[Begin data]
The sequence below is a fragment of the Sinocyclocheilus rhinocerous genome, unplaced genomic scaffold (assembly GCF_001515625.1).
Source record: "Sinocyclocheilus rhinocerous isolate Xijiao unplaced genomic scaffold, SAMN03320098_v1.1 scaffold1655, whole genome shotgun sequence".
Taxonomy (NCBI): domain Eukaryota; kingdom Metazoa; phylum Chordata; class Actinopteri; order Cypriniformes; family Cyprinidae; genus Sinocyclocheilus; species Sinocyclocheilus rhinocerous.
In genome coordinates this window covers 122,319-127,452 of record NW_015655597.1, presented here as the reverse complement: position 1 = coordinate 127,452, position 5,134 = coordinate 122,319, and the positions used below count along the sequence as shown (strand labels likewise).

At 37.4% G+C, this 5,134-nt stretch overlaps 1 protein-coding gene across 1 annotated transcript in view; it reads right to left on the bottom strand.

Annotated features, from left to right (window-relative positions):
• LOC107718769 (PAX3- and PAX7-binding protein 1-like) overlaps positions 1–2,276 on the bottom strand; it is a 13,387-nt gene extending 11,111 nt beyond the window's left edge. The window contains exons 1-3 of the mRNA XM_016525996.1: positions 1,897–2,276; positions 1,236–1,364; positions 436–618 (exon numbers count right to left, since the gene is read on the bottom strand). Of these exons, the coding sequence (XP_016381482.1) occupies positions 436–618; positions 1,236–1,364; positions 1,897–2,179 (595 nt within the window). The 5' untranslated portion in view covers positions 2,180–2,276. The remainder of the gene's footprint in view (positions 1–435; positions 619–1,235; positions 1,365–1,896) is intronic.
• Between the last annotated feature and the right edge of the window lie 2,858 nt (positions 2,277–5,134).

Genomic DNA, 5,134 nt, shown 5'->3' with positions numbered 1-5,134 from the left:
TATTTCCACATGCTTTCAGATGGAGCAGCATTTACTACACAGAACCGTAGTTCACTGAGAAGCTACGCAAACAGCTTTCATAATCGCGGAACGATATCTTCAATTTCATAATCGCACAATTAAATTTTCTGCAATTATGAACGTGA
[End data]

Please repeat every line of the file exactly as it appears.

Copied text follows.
The sequence below is a fragment of the Sinocyclocheilus rhinocerous genome, unplaced genomic scaffold (assembly GCF_001515625.1).
Source record: "Sinocyclocheilus rhinocerous isolate Xijiao unplaced genomic scaffold, SAMN03320098_v1.1 scaffold1655, whole genome shotgun sequence".
Taxonomy (NCBI): domain Eukaryota; kingdom Metazoa; phylum Chordata; class Actinopteri; order Cypriniformes; family Cyprinidae; genus Sinocyclocheilus; species Sinocyclocheilus rhinocerous.
In genome coordinates this window covers 122,319-127,452 of record NW_015655597.1, presented here as the reverse complement: position 1 = coordinate 127,452, position 5,134 = coordinate 122,319, and the positions used below count along the sequence as shown (strand labels likewise).

At 37.4% G+C, this 5,134-nt stretch overlaps 1 protein-coding gene across 1 annotated transcript in view; it reads right to left on the bottom strand.

Annotated features, from left to right (window-relative positions):
• LOC107718769 (PAX3- and PAX7-binding protein 1-like) overlaps positions 1–2,276 on the bottom strand; it is a 13,387-nt gene extending 11,111 nt beyond the window's left edge. The window contains exons 1-3 of the mRNA XM_016525996.1: positions 1,897–2,276; positions 1,236–1,364; positions 436–618 (exon numbers count right to left, since the gene is read on the bottom strand). Of these exons, the coding sequence (XP_016381482.1) occupies positions 436–618; positions 1,236–1,364; positions 1,897–2,179 (595 nt within the window). The 5' untranslated portion in view covers positions 2,180–2,276. The remainder of the gene's footprint in view (positions 1–435; positions 619–1,235; positions 1,365–1,896) is intronic.
• Between the last annotated feature and the right edge of the window lie 2,858 nt (positions 2,277–5,134).

Genomic DNA, 5,134 nt, shown 5'->3' with positions numbered 1-5,134 from the left:
TATTTCCACATGCTTTCAGATGGAGCAGCATTTACTACACAGAACCGTAGTTCACTGAGAAGCTACGCAAACAGCTTTCATAATCGCGGAACGATATCTTCAATTTCATAATCGCACAATTAAATTTTCTGCAATTATGAACGTGA